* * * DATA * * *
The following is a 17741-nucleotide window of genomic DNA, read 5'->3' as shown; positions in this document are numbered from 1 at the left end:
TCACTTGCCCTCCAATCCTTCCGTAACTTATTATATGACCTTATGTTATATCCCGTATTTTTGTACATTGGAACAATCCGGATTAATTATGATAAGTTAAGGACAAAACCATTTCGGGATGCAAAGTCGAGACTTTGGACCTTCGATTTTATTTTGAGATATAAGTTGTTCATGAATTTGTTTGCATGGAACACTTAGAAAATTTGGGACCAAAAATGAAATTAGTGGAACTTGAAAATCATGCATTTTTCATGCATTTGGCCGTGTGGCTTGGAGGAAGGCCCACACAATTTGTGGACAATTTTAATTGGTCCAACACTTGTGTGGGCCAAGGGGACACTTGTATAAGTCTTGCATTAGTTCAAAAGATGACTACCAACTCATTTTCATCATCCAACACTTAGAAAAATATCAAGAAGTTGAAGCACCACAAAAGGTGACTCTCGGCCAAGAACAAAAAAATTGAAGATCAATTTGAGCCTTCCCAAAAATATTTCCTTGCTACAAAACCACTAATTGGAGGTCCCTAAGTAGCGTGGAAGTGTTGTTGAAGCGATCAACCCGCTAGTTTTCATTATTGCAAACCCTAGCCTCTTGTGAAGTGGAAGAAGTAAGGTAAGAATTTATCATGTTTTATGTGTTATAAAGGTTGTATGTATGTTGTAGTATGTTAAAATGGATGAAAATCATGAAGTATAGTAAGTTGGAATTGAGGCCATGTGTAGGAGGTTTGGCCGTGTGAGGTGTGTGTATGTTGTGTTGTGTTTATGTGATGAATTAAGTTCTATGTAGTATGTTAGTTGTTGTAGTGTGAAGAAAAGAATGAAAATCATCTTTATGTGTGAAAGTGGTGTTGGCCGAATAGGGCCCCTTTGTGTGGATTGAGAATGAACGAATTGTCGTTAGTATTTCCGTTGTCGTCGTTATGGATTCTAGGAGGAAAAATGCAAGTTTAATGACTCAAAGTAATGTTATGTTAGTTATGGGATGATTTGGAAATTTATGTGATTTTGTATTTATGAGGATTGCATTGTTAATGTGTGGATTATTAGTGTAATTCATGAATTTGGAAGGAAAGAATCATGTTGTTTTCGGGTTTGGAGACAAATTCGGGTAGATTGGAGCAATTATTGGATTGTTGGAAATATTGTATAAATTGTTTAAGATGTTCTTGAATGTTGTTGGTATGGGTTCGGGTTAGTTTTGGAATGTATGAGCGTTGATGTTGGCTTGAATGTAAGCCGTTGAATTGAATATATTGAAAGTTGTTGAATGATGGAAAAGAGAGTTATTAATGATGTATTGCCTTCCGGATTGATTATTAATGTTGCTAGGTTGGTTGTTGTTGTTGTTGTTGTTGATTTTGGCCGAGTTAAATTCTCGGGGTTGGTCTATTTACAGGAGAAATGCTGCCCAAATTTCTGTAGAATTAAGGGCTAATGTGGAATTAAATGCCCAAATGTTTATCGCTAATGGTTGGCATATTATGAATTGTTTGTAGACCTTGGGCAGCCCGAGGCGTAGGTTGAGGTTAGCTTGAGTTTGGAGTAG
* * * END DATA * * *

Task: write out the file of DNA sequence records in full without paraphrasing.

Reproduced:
The following is a 17741-nucleotide window of genomic DNA, read 5'->3' as shown; positions in this document are numbered from 1 at the left end:
TCACTTGCCCTCCAATCCTTCCGTAACTTATTATATGACCTTATGTTATATCCCGTATTTTTGTACATTGGAACAATCCGGATTAATTATGATAAGTTAAGGACAAAACCATTTCGGGATGCAAAGTCGAGACTTTGGACCTTCGATTTTATTTTGAGATATAAGTTGTTCATGAATTTGTTTGCATGGAACACTTAGAAAATTTGGGACCAAAAATGAAATTAGTGGAACTTGAAAATCATGCATTTTTCATGCATTTGGCCGTGTGGCTTGGAGGAAGGCCCACACAATTTGTGGACAATTTTAATTGGTCCAACACTTGTGTGGGCCAAGGGGACACTTGTATAAGTCTTGCATTAGTTCAAAAGATGACTACCAACTCATTTTCATCATCCAACACTTAGAAAAATATCAAGAAGTTGAAGCACCACAAAAGGTGACTCTCGGCCAAGAACAAAAAAATTGAAGATCAATTTGAGCCTTCCCAAAAATATTTCCTTGCTACAAAACCACTAATTGGAGGTCCCTAAGTAGCGTGGAAGTGTTGTTGAAGCGATCAACCCGCTAGTTTTCATTATTGCAAACCCTAGCCTCTTGTGAAGTGGAAGAAGTAAGGTAAGAATTTATCATGTTTTATGTGTTATAAAGGTTGTATGTATGTTGTAGTATGTTAAAATGGATGAAAATCATGAAGTATAGTAAGTTGGAATTGAGGCCATGTGTAGGAGGTTTGGCCGTGTGAGGTGTGTGTATGTTGTGTTGTGTTTATGTGATGAATTAAGTTCTATGTAGTATGTTAGTTGTTGTAGTGTGAAGAAAAGAATGAAAATCATCTTTATGTGTGAAAGTGGTGTTGGCCGAATAGGGCCCCTTTGTGTGGATTGAGAATGAACGAATTGTCGTTAGTATTTCCGTTGTCGTCGTTATGGATTCTAGGAGGAAAAATGCAAGTTTAATGACTCAAAGTAATGTTATGTTAGTTATGGGATGATTTGGAAATTTATGTGATTTTGTATTTATGAGGATTGCATTGTTAATGTGTGGATTATTAGTGTAATTCATGAATTTGGAAGGAAAGAATCATGTTGTTTTCGGGTTTGGAGACAAATTCGGGTAGATTGGAGCAATTATTGGATTGTTGGAAATATTGTATAAATTGTTTAAGATGTTCTTGAATGTTGTTGGTATGGGTTCGGGTTAGTTTTGGAATGTATGAGCGTTGATGTTGGCTTGAATGTAAGCCGTTGAATTGAATATATTGAAAGTTGTTGAATGATGGAAAAGAGAGTTATTAATGATGTATTGCCTTCCGGATTGATTATTAATGTTGCTAGGTTGGTTGTTGTTGTTGTTGTTGTTGATTTTGGCCGAGTTAAATTCTCGGGGTTGGTCTATTTACAGGAGAAATGCTGCCCAAATTTCTGTAGAATTAAGGGCTAATGTGGAATTAAATGCCCAAATGTTTATCGCTAATGGTTGGCATATTATGAATTGTTTGTAGACCTTGGGCAGCCCGAGGCGTAGGTTGAGGTTAGCTTGAGTTTGGAGTAG